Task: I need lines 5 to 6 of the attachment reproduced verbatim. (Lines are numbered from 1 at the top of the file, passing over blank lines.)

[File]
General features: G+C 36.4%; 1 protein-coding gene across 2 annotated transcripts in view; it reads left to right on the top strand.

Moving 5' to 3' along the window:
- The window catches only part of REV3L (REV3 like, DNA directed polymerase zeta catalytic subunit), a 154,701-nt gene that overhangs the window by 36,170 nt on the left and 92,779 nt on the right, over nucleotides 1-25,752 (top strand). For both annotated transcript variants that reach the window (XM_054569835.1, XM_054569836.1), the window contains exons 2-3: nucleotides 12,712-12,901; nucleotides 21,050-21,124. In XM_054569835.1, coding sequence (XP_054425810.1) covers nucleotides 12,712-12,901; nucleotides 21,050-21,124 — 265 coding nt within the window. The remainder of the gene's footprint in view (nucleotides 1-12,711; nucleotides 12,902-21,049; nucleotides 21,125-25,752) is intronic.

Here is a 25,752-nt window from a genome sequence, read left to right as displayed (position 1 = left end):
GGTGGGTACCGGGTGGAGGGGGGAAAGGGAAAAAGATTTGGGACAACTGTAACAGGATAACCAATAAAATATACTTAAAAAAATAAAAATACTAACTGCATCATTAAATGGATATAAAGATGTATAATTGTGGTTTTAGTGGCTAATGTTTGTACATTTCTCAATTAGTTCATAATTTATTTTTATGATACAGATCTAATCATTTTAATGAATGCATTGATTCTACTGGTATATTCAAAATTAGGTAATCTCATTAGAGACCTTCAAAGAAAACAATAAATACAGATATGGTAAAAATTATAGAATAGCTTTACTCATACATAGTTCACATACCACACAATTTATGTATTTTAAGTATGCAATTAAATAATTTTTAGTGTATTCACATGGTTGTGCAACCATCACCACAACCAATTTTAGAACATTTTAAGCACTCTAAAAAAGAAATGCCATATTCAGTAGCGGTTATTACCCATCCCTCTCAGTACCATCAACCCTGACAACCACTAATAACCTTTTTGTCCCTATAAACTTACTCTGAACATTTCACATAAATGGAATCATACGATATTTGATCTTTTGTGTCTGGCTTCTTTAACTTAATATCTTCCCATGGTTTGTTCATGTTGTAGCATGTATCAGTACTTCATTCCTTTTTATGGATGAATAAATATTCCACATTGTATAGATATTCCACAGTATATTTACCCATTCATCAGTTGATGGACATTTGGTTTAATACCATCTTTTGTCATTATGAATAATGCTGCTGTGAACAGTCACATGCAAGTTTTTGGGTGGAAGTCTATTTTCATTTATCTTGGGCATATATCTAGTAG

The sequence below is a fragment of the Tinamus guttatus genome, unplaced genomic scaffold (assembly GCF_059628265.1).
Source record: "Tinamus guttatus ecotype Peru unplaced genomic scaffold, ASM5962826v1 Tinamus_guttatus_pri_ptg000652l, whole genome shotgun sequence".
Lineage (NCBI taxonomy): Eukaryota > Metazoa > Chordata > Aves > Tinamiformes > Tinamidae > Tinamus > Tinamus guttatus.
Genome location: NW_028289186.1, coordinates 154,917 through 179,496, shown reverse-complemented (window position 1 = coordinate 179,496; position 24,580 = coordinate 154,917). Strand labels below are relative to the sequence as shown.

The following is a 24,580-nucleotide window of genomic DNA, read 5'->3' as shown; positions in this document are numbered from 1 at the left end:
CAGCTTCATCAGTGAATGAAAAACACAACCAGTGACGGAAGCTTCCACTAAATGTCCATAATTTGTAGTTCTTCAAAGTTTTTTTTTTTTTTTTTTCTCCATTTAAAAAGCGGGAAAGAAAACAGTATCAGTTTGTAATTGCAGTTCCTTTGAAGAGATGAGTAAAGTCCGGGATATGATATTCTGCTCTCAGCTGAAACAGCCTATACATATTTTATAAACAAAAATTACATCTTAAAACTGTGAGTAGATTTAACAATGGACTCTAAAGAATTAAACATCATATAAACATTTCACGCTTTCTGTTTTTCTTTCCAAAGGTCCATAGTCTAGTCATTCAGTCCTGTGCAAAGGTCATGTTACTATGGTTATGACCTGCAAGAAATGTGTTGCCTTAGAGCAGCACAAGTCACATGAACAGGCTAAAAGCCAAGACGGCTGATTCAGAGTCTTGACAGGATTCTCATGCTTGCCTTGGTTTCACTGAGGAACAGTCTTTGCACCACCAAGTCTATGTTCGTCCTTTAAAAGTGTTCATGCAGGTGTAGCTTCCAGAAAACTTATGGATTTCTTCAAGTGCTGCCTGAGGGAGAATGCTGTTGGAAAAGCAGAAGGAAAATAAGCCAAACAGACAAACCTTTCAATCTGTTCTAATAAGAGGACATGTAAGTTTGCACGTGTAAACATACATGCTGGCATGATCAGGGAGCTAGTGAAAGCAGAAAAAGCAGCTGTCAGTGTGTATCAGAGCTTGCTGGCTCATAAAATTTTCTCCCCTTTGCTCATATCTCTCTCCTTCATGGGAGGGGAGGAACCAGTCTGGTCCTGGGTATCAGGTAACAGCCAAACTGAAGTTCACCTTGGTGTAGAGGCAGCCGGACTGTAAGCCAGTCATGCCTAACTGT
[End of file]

GGTGGGTACCGGGTGGAGGGGGGAAAGGGAAAAAGATTTGGGACAACTGTAACAGGATAACCAATAAAATATACTTAAAAAAATAAAAATACTAACTGCATCATTAAATGGATATAAAGATGTATAATTGTGGTTTTAGTGGCTAATGTTTGTACATTTCTCAATTAGTTCATAATTTATTTTTATGATACAGATCTAATCATTTTAATGAATGCATTGATTCTACTGGTATATTCAAAATTAGGTAATCTCATTAGAGACCTTCAAAGAAAACAATAAATACAGATATGGTAAAAATTATAGAATAGCTTTACTCATACATAGTTCACATACCACACAATTTATGTATTTTAAGTATGCAATTAAATAATTTTTAGTGTATTCACATGGTTGTGCAACCATCACCACAACCAATTTTAGAACATTTTAAGCACTCTAAAAAAGAAATGCCATATTCAGTAGCGGTTATTACCCATCCCTCTCAGTACCATCAACCCTGACAACCACTAATAACCTTTTTGTCCCTATAAACTTACTCTGAACATTTCACATAAATGGAATCATACGATATTTGATCTTTTGTGTCTGGCTTCTTTAACTTAATATCTTCCCATGGTTTGTTCATGTTGTAGCATGTATCAGTACTTCATTCCTTTTTATGGATGAATAAATATTCCACATTGTATAGATATTCCACAGTATATTTACCCATTCATCAGTTGATGGACATTTGGTTTAATACCATCTTTTGTCATTATGAATAATGCTGCTGTGAACAGTCACATGCAAGTTTTTGGGTGGAAGTCTATTTTCATTTATCTTGGGCATATATCTAGTAG

The sequence below is a fragment of the Tinamus guttatus genome, unplaced genomic scaffold (assembly GCF_059628265.1).